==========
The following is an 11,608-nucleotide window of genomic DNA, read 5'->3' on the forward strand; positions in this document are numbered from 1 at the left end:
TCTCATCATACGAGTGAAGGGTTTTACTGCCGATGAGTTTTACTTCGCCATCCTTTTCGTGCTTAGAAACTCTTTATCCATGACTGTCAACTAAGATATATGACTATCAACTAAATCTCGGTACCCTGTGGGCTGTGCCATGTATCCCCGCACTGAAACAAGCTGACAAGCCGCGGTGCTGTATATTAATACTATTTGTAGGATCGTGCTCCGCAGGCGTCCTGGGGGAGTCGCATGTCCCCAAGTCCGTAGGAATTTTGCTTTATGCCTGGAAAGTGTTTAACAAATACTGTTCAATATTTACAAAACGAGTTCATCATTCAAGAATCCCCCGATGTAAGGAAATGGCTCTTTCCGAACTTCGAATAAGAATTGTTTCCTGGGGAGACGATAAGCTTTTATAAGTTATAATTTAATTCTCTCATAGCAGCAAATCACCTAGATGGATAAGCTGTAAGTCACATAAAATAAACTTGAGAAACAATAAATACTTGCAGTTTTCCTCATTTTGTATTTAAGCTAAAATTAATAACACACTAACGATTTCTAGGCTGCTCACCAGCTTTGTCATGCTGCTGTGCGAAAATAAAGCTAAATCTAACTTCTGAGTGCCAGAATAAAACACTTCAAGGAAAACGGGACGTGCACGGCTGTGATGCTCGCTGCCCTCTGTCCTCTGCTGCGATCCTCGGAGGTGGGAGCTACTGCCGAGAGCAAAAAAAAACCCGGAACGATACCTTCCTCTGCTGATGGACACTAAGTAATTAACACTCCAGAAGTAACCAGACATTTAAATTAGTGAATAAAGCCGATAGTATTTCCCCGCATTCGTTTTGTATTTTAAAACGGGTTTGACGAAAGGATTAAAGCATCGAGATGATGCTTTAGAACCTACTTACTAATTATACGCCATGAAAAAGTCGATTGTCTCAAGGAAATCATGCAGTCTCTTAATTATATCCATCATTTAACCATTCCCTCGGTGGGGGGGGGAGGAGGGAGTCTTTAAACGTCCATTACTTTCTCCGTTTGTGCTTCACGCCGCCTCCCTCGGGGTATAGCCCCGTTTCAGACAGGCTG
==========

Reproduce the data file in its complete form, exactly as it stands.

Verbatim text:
The following is an 11,608-nucleotide window of genomic DNA, read 5'->3' on the forward strand; positions in this document are numbered from 1 at the left end:
TCTCATCATACGAGTGAAGGGTTTTACTGCCGATGAGTTTTACTTCGCCATCCTTTTCGTGCTTAGAAACTCTTTATCCATGACTGTCAACTAAGATATATGACTATCAACTAAATCTCGGTACCCTGTGGGCTGTGCCATGTATCCCCGCACTGAAACAAGCTGACAAGCCGCGGTGCTGTATATTAATACTATTTGTAGGATCGTGCTCCGCAGGCGTCCTGGGGGAGTCGCATGTCCCCAAGTCCGTAGGAATTTTGCTTTATGCCTGGAAAGTGTTTAACAAATACTGTTCAATATTTACAAAACGAGTTCATCATTCAAGAATCCCCCGATGTAAGGAAATGGCTCTTTCCGAACTTCGAATAAGAATTGTTTCCTGGGGAGACGATAAGCTTTTATAAGTTATAATTTAATTCTCTCATAGCAGCAAATCACCTAGATGGATAAGCTGTAAGTCACATAAAATAAACTTGAGAAACAATAAATACTTGCAGTTTTCCTCATTTTGTATTTAAGCTAAAATTAATAACACACTAACGATTTCTAGGCTGCTCACCAGCTTTGTCATGCTGCTGTGCGAAAATAAAGCTAAATCTAACTTCTGAGTGCCAGAATAAAACACTTCAAGGAAAACGGGACGTGCACGGCTGTGATGCTCGCTGCCCTCTGTCCTCTGCTGCGATCCTCGGAGGTGGGAGCTACTGCCGAGAGCAAAAAAAAACCCGGAACGATACCTTCCTCTGCTGATGGACACTAAGTAATTAACACTCCAGAAGTAACCAGACATTTAAATTAGTGAATAAAGCCGATAGTATTTCCCCGCATTCGTTTTGTATTTTAAAACGGGTTTGACGAAAGGATTAAAGCATCGAGATGATGCTTTAGAACCTACTTACTAATTATACGCCATGAAAAAGTCGATTGTCTCAAGGAAATCATGCAGTCTCTTAATTATATCCATCATTTAACCATTCCCTCGGTGGGGGGGGGAGGAGGGAGTCTTTAAACGTCCATTACTTTCTCCGTTTGTGCTTCACGCCGCCTCCCTCGGGGTATAGCCCCGTTTCAGACAGGCTG